John Grisham when he was "an emerging young writer." Elizabeth Strout before the Pulitzer Prize came for "Olive Kitteridge." Jesmyn Ward, not yet a National Book Award winner. Natasha Trethewey, twice before being named the nation's poet laureate.

And many more: Will Campbell, Larry Brown, Ellen Douglas, Clyde Edgerton, Ellen Gilchrist, Rick Bragg, Ann Patchett, Mark Childress, Nanci Kincaid, Clifton Taulbert, Lee Smith, John Dufresne, Hillary Jordan, Ace Atkins, Ron Rash, Brad Watson, Kaye Gibbons, Haven Kimmel, Lewis Nordan, Jill McCorkle, Al Young, Yusef Komunakaa.

And the grand lady for whom the series was named: Eudora Welty, a W alumna and herself a Pulitzer Prize-winner.

Twenty-five years into the Eudora Welty Writers' Symposium, a host of the South's—and the nation's— literati have visited the historic W campus to share their talents and their insights during what has become a signature W event. At its inception, Dr. Thomas Richardson was a new faculty member, fresh from North Carolina State University. He was given the assignment of developing a Symposium that celebrated famed alumna Eudora Welty and commemorated the inauguration of Dr. Clyda Rent as president.

"Several of us worked together," he remembered. "Drs. Jane Hinton, Bridget Pieschel, Ginger Hitt, Millie Moore and many others. It was a group effort."

To identify potential writers, they attended the Southern Literary Festival, held that year in Birmingham, Ala. "We met Vicki Covington, and we invited her to attend," Richardson recalled. Through an earlier tenure at Campbell University, Richardson knew Clyde Edgerton; he was added to the list of invited authors. Gradually, the idea became reality.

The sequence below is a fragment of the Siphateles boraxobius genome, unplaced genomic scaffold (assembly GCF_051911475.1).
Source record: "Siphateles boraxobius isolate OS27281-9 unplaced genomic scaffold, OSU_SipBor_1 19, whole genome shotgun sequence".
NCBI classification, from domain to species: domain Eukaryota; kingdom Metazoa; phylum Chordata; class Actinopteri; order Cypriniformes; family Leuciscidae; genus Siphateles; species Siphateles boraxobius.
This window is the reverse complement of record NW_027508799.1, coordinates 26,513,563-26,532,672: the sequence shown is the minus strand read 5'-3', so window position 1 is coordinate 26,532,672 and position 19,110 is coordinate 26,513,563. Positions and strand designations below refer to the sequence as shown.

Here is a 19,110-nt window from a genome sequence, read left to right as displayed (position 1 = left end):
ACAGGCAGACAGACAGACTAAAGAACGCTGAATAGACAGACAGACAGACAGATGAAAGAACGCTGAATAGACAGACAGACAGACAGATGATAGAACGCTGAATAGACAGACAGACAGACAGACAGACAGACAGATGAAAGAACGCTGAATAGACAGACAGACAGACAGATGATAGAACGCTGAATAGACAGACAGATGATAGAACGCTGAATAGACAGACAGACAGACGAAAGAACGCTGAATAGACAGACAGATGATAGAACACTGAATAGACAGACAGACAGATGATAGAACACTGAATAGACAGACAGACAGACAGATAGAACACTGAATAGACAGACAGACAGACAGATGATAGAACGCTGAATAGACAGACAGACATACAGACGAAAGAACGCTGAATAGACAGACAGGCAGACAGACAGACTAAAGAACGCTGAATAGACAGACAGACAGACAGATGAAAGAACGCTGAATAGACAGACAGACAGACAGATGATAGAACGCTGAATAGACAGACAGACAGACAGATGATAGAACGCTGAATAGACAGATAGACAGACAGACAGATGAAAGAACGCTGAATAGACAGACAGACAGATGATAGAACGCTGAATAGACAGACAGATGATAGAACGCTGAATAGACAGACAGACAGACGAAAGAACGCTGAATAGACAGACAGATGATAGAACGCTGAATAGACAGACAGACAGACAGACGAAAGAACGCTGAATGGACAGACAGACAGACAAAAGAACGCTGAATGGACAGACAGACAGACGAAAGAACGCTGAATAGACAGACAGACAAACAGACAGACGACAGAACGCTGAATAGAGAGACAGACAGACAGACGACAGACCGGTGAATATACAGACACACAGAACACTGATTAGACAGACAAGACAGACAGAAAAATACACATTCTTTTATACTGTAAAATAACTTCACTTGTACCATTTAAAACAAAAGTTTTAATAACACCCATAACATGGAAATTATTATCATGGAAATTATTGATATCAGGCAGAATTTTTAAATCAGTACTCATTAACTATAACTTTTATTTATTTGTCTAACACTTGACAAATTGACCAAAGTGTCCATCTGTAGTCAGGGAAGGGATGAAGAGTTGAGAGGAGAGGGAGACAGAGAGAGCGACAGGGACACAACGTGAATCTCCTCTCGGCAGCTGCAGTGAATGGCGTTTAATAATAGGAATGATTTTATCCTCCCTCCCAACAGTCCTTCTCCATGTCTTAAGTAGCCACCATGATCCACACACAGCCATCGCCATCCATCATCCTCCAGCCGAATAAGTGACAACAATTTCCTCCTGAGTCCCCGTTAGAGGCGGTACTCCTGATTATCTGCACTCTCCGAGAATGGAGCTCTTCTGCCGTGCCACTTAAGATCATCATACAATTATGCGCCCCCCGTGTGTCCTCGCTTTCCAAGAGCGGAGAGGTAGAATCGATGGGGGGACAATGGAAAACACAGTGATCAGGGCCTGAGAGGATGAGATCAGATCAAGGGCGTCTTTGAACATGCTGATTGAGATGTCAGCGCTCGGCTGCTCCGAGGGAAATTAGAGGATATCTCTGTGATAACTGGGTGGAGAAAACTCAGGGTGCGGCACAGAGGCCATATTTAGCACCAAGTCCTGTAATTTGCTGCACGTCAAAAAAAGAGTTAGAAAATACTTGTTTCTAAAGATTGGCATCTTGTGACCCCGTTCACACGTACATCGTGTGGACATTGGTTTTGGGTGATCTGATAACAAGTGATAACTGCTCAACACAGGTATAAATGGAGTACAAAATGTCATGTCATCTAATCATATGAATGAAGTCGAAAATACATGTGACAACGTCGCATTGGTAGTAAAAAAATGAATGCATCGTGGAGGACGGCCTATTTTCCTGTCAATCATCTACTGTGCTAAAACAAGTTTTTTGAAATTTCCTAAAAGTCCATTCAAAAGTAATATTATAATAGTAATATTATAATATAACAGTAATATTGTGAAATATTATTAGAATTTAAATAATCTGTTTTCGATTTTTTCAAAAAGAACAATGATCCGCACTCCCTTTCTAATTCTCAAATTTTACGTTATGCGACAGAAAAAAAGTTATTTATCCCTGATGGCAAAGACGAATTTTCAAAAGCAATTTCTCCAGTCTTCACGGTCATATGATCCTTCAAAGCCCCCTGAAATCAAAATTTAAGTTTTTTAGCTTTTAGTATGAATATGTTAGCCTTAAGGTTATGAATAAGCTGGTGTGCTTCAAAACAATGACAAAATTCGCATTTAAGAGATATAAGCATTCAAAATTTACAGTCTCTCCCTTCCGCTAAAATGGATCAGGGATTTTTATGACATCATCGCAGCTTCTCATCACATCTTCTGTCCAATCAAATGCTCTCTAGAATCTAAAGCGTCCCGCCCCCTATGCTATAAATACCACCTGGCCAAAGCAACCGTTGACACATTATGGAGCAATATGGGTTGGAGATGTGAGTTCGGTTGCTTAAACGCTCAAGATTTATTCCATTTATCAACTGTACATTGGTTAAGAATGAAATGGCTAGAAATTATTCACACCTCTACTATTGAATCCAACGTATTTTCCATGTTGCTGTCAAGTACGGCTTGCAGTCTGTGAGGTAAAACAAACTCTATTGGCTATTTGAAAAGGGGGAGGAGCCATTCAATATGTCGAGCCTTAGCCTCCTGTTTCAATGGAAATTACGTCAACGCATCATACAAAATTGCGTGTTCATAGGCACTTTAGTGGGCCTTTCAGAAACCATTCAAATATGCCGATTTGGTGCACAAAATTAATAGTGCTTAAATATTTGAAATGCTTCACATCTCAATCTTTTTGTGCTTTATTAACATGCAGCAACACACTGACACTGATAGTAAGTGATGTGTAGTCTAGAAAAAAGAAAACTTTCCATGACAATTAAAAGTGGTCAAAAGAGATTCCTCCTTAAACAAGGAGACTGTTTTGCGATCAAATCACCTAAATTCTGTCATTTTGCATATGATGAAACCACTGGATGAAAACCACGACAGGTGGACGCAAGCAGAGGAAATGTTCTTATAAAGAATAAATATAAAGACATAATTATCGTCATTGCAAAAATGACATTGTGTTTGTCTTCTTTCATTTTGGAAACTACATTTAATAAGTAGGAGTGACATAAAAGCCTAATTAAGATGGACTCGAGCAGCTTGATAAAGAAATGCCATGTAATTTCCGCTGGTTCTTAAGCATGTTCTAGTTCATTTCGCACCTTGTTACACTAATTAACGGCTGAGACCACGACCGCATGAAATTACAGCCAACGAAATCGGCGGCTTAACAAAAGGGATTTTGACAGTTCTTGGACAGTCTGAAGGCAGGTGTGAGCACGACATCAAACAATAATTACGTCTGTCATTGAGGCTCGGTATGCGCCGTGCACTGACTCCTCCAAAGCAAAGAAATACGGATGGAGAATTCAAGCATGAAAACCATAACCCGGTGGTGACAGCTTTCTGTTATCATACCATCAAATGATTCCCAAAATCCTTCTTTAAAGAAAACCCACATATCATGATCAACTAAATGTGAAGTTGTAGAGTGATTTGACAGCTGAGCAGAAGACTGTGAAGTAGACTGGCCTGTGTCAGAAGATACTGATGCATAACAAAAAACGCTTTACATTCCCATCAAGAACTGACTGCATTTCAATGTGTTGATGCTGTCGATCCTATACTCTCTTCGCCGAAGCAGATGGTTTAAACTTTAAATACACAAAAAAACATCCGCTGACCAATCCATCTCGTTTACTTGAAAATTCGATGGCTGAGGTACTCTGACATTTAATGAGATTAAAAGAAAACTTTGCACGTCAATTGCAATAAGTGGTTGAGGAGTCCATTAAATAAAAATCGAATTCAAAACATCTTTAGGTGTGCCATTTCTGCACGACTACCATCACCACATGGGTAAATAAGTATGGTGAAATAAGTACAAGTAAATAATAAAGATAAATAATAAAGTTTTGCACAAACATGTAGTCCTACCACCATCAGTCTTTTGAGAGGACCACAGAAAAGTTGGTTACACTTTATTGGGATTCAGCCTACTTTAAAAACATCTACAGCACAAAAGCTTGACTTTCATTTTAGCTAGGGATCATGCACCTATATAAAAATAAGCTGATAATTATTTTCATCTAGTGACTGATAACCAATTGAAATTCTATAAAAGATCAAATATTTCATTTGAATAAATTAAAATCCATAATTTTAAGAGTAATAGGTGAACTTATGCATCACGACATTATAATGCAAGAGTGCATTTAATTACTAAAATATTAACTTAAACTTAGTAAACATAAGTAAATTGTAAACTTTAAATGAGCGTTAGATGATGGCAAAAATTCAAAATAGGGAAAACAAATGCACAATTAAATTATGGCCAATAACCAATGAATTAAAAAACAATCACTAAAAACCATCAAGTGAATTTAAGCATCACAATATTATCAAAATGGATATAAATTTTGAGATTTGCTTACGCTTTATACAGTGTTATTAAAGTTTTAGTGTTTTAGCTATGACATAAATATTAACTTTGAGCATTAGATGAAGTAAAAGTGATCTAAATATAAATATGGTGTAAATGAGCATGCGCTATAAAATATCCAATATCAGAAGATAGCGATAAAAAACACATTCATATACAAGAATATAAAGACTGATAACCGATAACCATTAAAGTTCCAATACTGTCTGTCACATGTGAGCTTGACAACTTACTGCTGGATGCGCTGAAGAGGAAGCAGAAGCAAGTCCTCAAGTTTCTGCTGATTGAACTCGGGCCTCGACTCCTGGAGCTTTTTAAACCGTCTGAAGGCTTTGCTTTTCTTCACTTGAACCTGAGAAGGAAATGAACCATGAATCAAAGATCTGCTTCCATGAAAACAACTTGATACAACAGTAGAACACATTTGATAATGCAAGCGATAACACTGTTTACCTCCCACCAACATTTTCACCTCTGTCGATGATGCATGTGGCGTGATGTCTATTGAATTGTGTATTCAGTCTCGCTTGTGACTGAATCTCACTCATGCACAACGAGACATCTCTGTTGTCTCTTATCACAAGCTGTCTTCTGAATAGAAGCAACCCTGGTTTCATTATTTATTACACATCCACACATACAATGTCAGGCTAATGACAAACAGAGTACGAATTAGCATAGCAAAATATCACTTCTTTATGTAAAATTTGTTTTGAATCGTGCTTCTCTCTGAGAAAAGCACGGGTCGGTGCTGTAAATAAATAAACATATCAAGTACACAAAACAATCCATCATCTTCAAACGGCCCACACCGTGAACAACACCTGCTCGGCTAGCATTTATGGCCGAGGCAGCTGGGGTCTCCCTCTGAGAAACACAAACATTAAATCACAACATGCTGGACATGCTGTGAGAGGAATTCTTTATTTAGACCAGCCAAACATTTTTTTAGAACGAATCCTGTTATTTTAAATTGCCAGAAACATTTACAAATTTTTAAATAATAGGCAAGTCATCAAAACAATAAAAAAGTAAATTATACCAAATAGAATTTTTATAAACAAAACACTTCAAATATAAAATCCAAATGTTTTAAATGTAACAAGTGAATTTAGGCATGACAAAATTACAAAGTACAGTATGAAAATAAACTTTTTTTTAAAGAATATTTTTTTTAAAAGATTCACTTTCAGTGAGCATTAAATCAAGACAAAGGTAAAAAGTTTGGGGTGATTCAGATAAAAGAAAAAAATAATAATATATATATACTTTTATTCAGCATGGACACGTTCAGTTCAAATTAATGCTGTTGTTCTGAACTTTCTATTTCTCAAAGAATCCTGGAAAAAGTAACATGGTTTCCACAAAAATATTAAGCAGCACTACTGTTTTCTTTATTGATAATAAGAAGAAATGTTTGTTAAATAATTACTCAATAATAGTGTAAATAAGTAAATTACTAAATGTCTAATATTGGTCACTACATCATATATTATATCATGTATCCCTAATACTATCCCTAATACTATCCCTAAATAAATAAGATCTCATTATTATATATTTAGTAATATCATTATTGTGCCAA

"The Symposium began with more of a scholarly emphasis," Richardson said. "We had great support from the Mississippi Humanities Council for many years. As the event grew, we began to focus more on writers." For the last 14 years, the Symposium has had the generous support of the Robert M. Hearin Foundation.

Over the years, the Symposium has attracted promising and established talent and provided a platform for discussing writers' work within the framework of an overarching theme. Many not-yet-famous have gone on to become best-sellers and winners of some of the most prestigious national literary awards and fellowships.

The inaugural Symposium, held in venues ranging from Poindexter Hall to Pohl Gymnasium, was "When Separate Journeys Converge: Southern Women, Southern Writing."

Dr. Bridget Pieschel, who helped plan the first Symposium and many subsequent, remembered that at the inaugural Symposium Miss Welty "came to all of the events, including the children's production of 'The Shoe Bird,'" her only work written for young people.

"She sat on the right side of the Poindexter auditorium close to the stage. When the children finished, they all stood on stage flapping their arms in the brightly colored feathered bird costumes. When it was time for the final applause, Miss Welty stood up and very seriously gave her standing ovation, flapping her arms toward the stage full of children."

For many years, the Symposium was a labor of love, led by faculty members in the Division of Humanities: Dr. Jane Hinton, Dr. Rebecca Stockwell, Dr. Ginger Hitt, and from 2000-08, Dr. Pieschel. In 2009, Dr. Kendall Dunkelberg became director and continues in the role today.

"I've been involved with the Symposium for about 20 years," Dunkelberg said. He coordinates the major event while also teaching world literature, creative writing and a poetry workshop.